Breast cancer risk

An RS is often found in association with other highrisk lesions as part of the proliferative breast tissue spectrum. These latter associated lesions may predispose the patient to an increased risk of developing breast carcinoma. However, an RS does not appear to increase the risk of future development of breast carcinoma, except the risk related to an associated high-risk lesion. 15 In a prospective study, Bunting et al. analyzed 149 women with a biopsy proved RS without atypia. 31 The mean age of the patients was 52.4 years with a follow up ranging from 9 to 216 months (median 68 months). In their study, five patients developed subsequent carcinoma reaching an incidence of breast carcinoma development of 0.84% per year. This was considered to be equivalent to the relative risk of the average population. They considered patients with a previous history of RS should undergo routine mammography but did not advocate further close follow-up.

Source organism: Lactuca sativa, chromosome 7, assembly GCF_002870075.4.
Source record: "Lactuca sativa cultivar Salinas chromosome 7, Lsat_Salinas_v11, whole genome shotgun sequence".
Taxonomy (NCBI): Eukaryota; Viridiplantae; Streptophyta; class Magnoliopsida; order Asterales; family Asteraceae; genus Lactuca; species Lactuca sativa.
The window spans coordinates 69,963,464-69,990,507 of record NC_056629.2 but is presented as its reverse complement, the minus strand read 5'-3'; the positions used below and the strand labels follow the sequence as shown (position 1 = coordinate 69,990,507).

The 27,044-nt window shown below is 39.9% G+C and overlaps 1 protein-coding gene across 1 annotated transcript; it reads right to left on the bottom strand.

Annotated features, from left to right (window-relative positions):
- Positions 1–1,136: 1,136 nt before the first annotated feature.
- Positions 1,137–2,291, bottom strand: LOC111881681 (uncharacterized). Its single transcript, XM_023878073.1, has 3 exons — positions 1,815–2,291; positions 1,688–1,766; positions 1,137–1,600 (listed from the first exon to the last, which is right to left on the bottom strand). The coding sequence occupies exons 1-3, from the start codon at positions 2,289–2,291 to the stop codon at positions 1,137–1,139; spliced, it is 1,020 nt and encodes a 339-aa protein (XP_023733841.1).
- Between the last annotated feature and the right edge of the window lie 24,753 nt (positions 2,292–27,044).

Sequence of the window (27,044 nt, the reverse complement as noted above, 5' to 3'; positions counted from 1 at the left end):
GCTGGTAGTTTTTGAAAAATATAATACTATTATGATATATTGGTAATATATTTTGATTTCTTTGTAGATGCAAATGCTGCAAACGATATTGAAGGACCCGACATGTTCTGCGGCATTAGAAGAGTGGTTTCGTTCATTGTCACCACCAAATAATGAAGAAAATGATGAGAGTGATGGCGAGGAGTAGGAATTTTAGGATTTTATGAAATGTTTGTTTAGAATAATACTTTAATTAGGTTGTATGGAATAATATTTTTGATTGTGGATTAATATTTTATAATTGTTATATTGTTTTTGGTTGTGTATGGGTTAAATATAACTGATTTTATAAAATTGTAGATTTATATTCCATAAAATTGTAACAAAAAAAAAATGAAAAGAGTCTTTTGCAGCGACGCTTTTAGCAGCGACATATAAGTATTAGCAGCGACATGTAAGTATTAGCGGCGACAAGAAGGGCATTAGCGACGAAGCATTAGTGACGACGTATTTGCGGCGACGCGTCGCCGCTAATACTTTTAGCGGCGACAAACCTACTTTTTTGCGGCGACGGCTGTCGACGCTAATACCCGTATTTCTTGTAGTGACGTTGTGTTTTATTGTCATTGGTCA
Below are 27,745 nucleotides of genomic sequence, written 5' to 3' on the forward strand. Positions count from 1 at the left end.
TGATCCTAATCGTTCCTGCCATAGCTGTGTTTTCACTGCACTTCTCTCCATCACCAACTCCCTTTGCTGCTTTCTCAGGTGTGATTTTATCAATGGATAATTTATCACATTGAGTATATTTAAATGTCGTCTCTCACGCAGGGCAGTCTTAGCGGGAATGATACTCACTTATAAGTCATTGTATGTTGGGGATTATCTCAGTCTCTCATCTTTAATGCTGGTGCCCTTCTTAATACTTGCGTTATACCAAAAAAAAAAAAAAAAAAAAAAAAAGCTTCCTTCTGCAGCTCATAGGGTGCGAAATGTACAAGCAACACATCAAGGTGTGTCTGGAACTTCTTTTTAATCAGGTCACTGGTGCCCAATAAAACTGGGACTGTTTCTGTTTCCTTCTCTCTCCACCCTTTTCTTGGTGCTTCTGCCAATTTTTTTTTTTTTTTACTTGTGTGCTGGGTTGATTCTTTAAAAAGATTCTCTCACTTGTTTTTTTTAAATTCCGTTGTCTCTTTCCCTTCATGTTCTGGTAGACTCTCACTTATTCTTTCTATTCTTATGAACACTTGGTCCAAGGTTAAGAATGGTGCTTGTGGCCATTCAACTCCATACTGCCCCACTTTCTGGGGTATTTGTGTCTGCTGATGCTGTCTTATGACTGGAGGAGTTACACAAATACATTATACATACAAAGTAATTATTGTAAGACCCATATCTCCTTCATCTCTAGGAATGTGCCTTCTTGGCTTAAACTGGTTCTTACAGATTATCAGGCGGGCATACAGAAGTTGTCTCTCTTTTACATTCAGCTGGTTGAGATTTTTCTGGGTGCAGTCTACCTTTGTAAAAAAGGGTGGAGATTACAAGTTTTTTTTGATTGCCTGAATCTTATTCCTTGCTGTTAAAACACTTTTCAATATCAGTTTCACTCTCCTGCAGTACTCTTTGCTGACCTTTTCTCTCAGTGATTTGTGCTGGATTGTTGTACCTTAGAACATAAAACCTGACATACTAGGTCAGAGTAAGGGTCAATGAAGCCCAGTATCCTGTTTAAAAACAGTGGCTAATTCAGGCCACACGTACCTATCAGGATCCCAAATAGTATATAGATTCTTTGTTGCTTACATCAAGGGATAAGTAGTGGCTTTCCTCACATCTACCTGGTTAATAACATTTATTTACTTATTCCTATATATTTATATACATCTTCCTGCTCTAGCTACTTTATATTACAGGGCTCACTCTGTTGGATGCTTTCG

An RS diagnosis does not appear to represent an increased risk of breast cancer unlike atypical ductal hyperplasia (ADH), atypical lobular neoplasia (ALH) and classic type lobular carcinoma in situ (LCIS). 15 For example, ALH and LCIS both increase the risk of developing a future breast cancer at a rate of 2% per year for LCIS and 4-5 times the risk for patients diagnosed with ALH. 5 Thus, an RS represents a nondirect precursor in the oncogenesis pathway without increasing the risk of developing breast cancer contrary to other classified high-risk lesions.